It was a few years ago now that this observer, in a turn-of-the-year feature, nominated a teenage Tottenham Hotspur full-back as his Young Player for the Future. As that same observer mockingly chided Luke Young last week, he has taken one hell of a time to justify that prophesy. Yet, as the Charlton captain ponders a probable role for England in Germany, and with just the possibility that before then,he could be hoisting the FA Cup aloft at the Millennium Stadium, he is entitled to suggest that a contemporary football proverb should be:All good things come to he who refuses to wait.
At the start of 2001 Young was sitting on the Tottenham bench - rather too frequently for his liking - and suffering from football's equivalent of bed-blocking. The right-back had to be content to remain in the queue. Ahead of him was the Republic of Ireland full-back Stephen Carr. Simultaneously, he was hearing, with great clarity, the words of Sven Goran Eriksson's right-hand man, Tord Grip, who was emphasising the importance of regular first-team football to anyone with England aspirations.
Although a bright new era had just dawned at White Hart Lane with the installation of the prodigal son, Glenn Hoddle, Young still demanded a move. But 20 miles south-east to Charlton, the club then having only returned to the Premiership for a year? Certainly, The Valley in exchange for White Hart Lane may not have been everyone's idea of positive relocation. Yet, as Luke Skywalker now reflects on his £4 million star trek across the capital, it was an inspired move.
"It was my decision," Young recalls. "Glenn Hoddle tried to persuade me to stay, but my mind was set. Stephen Carr was in brilliant form and untouchable. Other clubs came in for me. But once I got a chance to speak to Alan Curbishley, I knew I wanted to come here. He just reiterated everything that I knew in my own head, that I needed to go out and play regularly and that Charlton was the place to do it. I've discovered that you learn a lot about yourself when you play 30, 35 games a season."
He adds: "I didn't even think about the size of the club [compared with Spurs]. I just felt it was a club going forward." Under a manager, he could have added, whose career was equally in the ascendancy.
Who knows, post-World Cup, the dynamic attacking defender could be called up for Alan Curbishley's first England squad? Curiously, although the Charlton manager remains distinctly embarrassed about the photographs of him meeting the FA chief executive Brian Barwick which appeared in a red-top last Sunday, Curbishley appears to be already viewing things through England spectacles.
Asked about Darren Bent's international claims, the manager proceeded to suggest, alluding to the injury problems of Ashley Cole and Wayne Bridge, that Young could also play on the left for his country, explaining: "He often used to play there for Tottenham."
Young acknowledges the fact. "It's interesting he [Curbishley] has said that. It's true; when I was coming through the ranks at Spurs, they had a few problems at left-back, so I used to get put there. In the end, I was in that position so much that I got used to it. I wouldn't be fazed to do it for England. But it would be nice to have a few games there before being thrown in."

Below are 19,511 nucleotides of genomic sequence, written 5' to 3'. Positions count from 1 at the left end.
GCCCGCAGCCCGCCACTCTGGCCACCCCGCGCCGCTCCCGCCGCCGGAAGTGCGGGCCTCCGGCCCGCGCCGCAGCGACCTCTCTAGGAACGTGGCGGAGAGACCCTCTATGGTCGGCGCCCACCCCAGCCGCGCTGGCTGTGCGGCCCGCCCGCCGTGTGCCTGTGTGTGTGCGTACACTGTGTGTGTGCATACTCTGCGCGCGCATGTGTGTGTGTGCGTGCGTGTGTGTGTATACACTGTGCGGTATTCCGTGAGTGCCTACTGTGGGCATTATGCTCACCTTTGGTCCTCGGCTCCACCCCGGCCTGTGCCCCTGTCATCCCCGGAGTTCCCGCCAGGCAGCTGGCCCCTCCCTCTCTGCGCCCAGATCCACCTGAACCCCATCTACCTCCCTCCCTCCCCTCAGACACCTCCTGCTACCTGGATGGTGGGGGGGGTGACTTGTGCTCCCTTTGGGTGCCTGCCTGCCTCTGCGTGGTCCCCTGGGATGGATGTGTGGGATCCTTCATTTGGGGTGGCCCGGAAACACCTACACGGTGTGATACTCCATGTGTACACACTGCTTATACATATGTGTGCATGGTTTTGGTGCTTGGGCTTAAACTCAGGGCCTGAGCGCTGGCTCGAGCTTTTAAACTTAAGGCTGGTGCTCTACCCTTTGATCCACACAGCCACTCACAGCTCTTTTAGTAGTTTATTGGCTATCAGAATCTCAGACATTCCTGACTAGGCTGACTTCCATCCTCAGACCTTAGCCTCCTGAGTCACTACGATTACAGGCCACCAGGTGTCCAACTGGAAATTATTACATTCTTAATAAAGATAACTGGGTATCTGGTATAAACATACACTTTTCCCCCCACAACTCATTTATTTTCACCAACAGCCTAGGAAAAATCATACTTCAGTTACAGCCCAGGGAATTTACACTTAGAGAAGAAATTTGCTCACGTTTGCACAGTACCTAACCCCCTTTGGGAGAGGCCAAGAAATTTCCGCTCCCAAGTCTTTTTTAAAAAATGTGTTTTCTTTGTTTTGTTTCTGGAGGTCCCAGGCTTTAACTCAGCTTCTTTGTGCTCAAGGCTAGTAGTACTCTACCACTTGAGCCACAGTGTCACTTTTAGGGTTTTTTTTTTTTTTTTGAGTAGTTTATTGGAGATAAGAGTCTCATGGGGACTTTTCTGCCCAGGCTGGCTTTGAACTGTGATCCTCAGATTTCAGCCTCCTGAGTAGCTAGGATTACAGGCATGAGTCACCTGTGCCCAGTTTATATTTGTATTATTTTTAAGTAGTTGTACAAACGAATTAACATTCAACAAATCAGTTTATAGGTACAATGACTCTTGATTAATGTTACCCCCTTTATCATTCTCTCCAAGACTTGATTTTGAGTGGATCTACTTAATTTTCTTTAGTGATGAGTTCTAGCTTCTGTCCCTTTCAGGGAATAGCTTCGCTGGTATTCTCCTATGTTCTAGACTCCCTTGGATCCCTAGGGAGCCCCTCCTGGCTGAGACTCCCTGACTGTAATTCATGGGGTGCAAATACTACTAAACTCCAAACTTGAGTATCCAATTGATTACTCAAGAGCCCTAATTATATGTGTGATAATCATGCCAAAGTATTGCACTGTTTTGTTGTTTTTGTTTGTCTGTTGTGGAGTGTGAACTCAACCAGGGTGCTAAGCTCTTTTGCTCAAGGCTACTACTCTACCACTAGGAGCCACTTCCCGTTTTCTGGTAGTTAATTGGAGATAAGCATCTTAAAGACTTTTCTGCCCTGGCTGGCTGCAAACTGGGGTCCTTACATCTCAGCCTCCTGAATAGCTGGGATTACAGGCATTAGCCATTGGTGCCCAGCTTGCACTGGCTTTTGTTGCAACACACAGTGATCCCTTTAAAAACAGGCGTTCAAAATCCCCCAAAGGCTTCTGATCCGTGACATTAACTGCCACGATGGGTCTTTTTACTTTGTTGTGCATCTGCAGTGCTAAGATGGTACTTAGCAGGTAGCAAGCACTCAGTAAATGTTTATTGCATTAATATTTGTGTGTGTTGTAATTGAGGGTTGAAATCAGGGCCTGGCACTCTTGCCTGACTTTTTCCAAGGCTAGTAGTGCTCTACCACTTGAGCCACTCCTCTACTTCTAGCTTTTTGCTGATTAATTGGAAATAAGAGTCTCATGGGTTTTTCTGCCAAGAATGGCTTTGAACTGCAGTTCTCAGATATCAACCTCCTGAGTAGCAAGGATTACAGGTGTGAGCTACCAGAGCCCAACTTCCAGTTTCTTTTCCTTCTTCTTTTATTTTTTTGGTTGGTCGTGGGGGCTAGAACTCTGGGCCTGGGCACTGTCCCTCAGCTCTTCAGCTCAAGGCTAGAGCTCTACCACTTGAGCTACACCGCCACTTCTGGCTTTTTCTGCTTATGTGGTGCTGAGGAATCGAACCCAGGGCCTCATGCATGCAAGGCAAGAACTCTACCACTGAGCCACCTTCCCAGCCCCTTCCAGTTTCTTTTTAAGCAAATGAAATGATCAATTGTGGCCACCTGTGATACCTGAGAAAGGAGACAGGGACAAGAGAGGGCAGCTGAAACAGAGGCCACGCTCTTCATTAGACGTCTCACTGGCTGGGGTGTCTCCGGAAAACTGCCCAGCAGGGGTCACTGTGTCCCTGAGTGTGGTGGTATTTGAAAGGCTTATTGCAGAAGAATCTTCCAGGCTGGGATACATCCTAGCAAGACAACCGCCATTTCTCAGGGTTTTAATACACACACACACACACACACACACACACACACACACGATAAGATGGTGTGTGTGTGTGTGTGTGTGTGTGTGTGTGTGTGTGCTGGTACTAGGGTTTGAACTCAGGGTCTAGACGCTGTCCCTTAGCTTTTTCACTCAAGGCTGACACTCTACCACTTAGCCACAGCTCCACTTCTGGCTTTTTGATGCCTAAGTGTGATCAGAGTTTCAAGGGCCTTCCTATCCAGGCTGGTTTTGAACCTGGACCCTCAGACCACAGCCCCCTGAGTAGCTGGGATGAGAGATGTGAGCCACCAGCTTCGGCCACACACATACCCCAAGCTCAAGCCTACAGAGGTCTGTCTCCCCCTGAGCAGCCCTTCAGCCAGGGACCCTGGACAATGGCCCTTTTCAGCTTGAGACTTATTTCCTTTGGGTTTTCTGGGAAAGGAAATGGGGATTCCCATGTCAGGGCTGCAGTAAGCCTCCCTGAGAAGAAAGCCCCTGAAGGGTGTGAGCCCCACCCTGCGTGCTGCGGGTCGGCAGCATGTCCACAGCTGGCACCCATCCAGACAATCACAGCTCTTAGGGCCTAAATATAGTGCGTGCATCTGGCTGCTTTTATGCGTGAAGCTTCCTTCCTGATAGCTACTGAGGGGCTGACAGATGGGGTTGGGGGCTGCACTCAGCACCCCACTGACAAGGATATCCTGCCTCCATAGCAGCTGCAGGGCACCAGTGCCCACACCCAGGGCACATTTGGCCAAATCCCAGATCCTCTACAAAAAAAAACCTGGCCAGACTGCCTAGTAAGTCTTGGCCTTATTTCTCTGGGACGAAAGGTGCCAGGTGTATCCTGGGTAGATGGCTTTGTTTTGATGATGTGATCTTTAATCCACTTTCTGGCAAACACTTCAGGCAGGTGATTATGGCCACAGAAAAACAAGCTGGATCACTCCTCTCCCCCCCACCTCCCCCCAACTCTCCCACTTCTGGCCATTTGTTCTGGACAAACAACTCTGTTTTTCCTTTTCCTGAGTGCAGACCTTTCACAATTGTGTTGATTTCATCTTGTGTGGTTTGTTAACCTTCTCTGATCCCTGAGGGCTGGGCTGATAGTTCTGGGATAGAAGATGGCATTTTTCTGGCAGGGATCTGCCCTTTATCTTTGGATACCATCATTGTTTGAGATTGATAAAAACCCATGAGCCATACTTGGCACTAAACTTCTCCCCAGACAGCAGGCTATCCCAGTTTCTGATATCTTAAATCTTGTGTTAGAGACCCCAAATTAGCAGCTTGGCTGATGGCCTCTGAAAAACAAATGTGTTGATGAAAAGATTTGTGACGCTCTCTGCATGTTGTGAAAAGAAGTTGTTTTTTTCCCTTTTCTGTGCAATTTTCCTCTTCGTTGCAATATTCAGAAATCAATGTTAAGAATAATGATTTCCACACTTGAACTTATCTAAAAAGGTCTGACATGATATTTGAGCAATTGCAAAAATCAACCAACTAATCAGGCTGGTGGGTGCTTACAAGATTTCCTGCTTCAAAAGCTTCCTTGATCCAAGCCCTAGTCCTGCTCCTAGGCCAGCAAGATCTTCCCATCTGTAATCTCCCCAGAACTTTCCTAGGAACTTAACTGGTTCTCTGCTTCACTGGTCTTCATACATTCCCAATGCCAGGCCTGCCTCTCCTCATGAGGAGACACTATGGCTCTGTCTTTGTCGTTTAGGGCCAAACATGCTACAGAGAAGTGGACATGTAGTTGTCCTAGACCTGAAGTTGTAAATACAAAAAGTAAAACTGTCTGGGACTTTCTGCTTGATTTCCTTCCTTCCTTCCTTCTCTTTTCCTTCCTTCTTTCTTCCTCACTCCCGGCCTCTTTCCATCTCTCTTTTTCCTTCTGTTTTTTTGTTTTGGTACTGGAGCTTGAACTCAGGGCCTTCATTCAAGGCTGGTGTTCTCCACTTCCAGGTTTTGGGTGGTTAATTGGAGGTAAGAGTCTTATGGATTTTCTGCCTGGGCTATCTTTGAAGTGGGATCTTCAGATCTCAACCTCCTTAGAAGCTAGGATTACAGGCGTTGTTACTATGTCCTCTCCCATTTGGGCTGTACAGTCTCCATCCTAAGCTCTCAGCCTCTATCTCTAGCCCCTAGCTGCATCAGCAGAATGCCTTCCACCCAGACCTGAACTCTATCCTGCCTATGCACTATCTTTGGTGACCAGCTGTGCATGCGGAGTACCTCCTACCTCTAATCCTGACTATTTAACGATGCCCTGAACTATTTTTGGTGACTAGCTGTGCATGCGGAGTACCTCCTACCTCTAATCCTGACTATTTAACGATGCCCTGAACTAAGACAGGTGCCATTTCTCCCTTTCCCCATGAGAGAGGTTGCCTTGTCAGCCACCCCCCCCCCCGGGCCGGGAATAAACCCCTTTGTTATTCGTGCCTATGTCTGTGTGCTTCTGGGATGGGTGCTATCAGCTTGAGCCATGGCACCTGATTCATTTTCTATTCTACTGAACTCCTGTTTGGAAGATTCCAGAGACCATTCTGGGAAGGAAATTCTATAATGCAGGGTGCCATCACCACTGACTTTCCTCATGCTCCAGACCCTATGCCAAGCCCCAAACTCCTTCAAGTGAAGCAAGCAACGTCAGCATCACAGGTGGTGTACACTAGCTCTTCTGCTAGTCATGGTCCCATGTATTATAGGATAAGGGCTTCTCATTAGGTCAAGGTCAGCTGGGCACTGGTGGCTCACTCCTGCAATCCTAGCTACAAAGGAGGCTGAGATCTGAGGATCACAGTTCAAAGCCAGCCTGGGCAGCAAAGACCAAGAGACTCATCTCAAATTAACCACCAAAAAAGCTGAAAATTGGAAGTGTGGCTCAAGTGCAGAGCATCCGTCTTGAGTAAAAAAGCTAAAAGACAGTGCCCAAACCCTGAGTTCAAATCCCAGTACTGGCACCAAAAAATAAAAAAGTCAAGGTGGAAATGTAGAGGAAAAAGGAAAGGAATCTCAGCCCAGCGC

For the moment, though, he remains a natural replacement for Gary Neville and, in the absence of his injured Manchester United counterpart, Young travelled on the US tour last summer. "When I first got in the squad, Sven said to me, 'Don't try showing me everything you've got in one training session'. He said, 'Just relax. The World Cup's a year away. Try and enjoy yourself'. It was good advice. Since then, I've grown into the squad and enjoyed it."
Young went on to play in four World Cup qualifiers, followed by the friendly with Argentina. "Hopefully, I've done enough to get on the plane to Germany," he says. However, the Harlow-born 26-year-old accepts that he remains only understudy to Neville. "You can try and put enough pressure on him as you can, but at the end of the day he's going to play right-back for England in Germany."
Before then, however, there are domestic matters to consider. Had Young indulged himself with visions of lifting the FA Cup in May? "No, that seems a long time away," he says. "It's quite exciting for Charlton, to be in the quarter-final with a home tie [against Middlesbrough on Thursday], because we haven't been here for so long. But at least we're in touching distance."
Curbishley is concerned that his association with the England position may affect Charlton's progress in both League and Cup. But Young maintains: "I don't think it's affected our squad really. There was no surprise that the FA wanted to speak to Alan. He sat us down before our game [against Boro, coincidentally, last Sunday] and explained that they were interviewing a lot before him, and probably a lot of people after him. The lads were happy with what he said."
And none more so than Young, in the knowledge that Curbishley will either be his international coach or remain as his club manager next season. Things are looking increasingly auspicious for the player who is justifying a certain judge's early enthusiasm.Reuse content